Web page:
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Jesus, the Rabbi

Maybe it is because I am a college professor---a teacher---that I have always been drawn to the title of rabbi for Jesus.  I call it a title because “rabbi” is not part of his name.  That is also true of the title, “Christ.”  When I was a kid, I assumed “Christ” was his last name!  To the contrary, rabbi and Christ are titles that describe something about the function of Jesus. To call Jesus “the Christ” is to describe him as “the anointed one.”  And to describe Jesus as “rabbi” is to say he is a teacher.  That aspect of Jesus I can relate to and appreciate.
           
After so many years teaching, I feel like I know a thing or two about the process.  And I am confident enough about what I have learned teaching that I suspect some of the same things apply to Jesus, the rabbi.  Let’s explore a couple of these learnings.
           
One of the key learnings I picked up was crucial and humbling.  Simply put, just because I say something does not mean the other person (student) learned it.  If I say something, the only fact is that I said something.  I should not assume any other facts.  Perhaps I could assume the other person heard what I said.  That is usually true.  But I don’t always assume that.  I have had the experience of teaching (saying something), and the other person was not even hearing.  Their eyes might be open, but the minds could well be miles away.  You cannot look at a person and know whether they are daydreaming!
           
Furthermore, just because I say something and the other person hears it, does not mean that person has learned it.  For example, I could go to a lecture on astrophysics and hear it.  But that does not automatically mean that I learned astrophysics.  Rather what I probably would learn is that hearing it only convinced me that I did not understand astrophysics.  I could hear it, but only learn that I knew nothing.  I suppose that is progress…but not much!
           
Let’s go back now to Jesus.  I am sure he said things that other people (disciples) did not even hear.  Oh, they may have heard sounds coming out of his mouth.  They may even have heard his noise.  But they did not even hear.  I suspect Jesus was a much wiser teacher than I ever have been, so he must have known this.
           
I am also confident that Jesus also knew that the disciples might even have heard him clearly.  But that does not mean they learned.  Hearing and learning are two different enterprises.  Jesus really wanted the disciples to learn.  In fact, that is exactly what the word, “disciple,” means: a student or a learner.  Authentic disciples are those who hear and learn what the rabbi teaches.  That gives me a profound sense of who Jesus was and what he was doing.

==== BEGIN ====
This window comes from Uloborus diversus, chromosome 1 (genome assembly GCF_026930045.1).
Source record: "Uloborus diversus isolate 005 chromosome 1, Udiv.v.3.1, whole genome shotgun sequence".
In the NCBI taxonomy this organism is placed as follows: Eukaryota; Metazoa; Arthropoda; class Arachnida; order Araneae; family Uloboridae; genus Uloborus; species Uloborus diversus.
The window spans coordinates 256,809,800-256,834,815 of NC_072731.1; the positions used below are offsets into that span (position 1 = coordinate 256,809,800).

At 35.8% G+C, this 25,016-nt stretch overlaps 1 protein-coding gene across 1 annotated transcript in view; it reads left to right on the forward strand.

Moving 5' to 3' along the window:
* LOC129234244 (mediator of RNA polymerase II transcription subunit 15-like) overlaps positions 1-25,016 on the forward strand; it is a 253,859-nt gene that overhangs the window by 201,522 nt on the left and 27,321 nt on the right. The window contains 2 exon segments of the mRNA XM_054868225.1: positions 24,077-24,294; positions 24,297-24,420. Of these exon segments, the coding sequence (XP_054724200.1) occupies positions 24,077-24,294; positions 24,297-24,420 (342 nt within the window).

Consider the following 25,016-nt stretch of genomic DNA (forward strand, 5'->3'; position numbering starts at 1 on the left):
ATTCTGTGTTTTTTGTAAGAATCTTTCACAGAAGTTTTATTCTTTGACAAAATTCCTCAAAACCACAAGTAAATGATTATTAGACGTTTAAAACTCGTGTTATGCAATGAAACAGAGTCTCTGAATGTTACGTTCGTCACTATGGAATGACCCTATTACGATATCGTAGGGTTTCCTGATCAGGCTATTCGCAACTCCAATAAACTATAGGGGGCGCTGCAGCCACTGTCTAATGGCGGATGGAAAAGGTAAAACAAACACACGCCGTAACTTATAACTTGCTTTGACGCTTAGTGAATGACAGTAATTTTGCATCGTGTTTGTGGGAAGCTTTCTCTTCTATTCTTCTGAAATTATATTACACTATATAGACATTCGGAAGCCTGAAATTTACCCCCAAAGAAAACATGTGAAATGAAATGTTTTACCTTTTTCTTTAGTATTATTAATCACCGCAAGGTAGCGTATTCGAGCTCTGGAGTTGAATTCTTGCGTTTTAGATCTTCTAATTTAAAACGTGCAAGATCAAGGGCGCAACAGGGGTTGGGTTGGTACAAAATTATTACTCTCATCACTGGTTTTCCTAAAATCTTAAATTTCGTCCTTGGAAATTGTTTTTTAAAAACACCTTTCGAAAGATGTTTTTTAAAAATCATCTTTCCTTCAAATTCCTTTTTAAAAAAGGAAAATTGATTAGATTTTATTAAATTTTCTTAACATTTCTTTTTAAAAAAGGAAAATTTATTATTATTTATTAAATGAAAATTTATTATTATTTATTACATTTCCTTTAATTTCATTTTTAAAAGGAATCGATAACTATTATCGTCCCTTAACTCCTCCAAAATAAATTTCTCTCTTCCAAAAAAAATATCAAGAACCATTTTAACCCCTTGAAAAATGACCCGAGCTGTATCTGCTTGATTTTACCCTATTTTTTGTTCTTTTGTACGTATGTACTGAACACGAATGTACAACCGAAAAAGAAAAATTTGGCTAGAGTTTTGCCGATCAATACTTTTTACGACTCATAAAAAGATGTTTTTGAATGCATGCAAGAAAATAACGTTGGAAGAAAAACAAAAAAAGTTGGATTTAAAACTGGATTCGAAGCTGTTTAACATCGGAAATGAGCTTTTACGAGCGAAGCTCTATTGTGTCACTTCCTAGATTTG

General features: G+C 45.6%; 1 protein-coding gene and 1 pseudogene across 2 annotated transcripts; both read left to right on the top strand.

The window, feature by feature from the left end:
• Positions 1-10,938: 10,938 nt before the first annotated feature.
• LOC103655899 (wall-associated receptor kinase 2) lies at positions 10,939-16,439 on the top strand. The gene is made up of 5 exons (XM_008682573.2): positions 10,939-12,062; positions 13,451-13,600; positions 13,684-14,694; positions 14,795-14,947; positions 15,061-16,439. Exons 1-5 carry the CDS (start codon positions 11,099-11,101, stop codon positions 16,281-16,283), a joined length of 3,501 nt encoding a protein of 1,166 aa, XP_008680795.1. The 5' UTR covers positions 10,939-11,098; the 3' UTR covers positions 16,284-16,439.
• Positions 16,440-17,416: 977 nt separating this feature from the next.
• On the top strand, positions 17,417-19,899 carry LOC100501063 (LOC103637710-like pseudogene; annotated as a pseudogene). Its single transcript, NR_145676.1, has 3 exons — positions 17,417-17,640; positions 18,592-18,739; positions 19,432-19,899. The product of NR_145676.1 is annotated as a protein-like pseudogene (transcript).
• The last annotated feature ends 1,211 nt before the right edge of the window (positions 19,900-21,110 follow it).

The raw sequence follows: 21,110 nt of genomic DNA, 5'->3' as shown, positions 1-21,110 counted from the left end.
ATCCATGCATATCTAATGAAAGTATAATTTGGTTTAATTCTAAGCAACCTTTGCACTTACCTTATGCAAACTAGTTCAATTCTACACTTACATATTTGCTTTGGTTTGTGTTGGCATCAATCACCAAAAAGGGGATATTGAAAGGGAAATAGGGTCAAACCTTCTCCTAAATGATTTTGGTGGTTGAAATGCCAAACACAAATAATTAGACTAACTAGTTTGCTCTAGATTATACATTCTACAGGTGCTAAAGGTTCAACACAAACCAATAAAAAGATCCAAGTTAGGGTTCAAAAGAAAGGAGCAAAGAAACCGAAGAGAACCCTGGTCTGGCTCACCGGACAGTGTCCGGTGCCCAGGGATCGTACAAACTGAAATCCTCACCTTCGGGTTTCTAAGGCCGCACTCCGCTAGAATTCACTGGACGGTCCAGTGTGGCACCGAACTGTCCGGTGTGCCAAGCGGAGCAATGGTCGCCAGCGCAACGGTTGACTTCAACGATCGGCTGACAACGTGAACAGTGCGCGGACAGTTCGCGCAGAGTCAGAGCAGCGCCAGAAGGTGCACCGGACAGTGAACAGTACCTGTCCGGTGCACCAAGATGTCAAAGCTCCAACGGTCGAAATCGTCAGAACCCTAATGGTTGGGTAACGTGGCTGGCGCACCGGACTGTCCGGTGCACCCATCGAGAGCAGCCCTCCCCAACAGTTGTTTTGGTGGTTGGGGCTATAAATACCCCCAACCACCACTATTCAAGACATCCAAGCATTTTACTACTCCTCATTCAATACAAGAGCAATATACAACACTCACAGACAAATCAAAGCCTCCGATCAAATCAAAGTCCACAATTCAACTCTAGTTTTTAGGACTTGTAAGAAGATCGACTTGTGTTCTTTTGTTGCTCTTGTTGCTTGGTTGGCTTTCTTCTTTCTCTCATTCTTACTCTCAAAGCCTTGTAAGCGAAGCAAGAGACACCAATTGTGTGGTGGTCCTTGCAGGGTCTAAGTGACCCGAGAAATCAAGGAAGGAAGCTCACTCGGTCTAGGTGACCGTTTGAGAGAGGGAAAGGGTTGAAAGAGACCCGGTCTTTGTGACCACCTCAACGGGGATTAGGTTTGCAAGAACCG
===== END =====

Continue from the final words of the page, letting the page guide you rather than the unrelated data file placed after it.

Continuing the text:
Jesus was a rabbinical person traversing the Palestinian countryside teaching and calling for people to hear and to learn.  When they did learn, he said, “follow me,” and he made disciples.  Literally, becoming a disciple is “going to school” with the rabbi!  But this kind of teaching was only the beginning.
           
There is one more step in the teaching process.  The real teacher not only wants a student (disciple) to learn.  The real teacher wants the disciple to incorporate or incarnate that learning.  The disciple can take that learning to heart---take it literally into himself or herself.  The kind of teaching Jesus was doing did get to the heart of things.  It had to do with central truths of life: love, justice, compassion, forgiveness, hope and so on.
           
Just as seeing is not always believing, so learning does not always lead to doing.  Real learning leads to doing.  For example, I might learn what justice means.  I could probably pass a test, write an essay and, perhaps, get an “A.”  But until I actually begin to practice being just, I have only head-learning.  The goal of learning about justice is to begin acting justly.  So it is with the teachings of Jesus and his desire for the disciples.
           
The teaching that Jesus, the rabbi, gave to his disciples was meant to be heard, to be learned, and to be put into action.  These teachings often came in very simple phrases.  For example, Jesus, the rabbi, told the disciples to love the neighbor as the self.  In other words, I have to love my neighbor as I love myself.  I can imagine the disciples saying, “that’s an interesting idea!” 
           
Then Jesus would reply, “No, I really mean it.  I do want you to love the neighbor as you love yourself.”  Jesus was a great teacher, though.  I am sure he modeled the kind of behavior he taught.  His whole life was a proclamation that said, “Do as I do.”
           
If I want to be a disciple that is what I have to do: do as he did.  I have to be as loving, as forgiving, as caring and as serving.  It’s a tall order, but it is about the Kingdom, after all.  Finally, I think Jesus, the rabbi, would say the Kingdom is not just an idea to learn.  It is a reality to bring about.  It starts with you and it starts with me.

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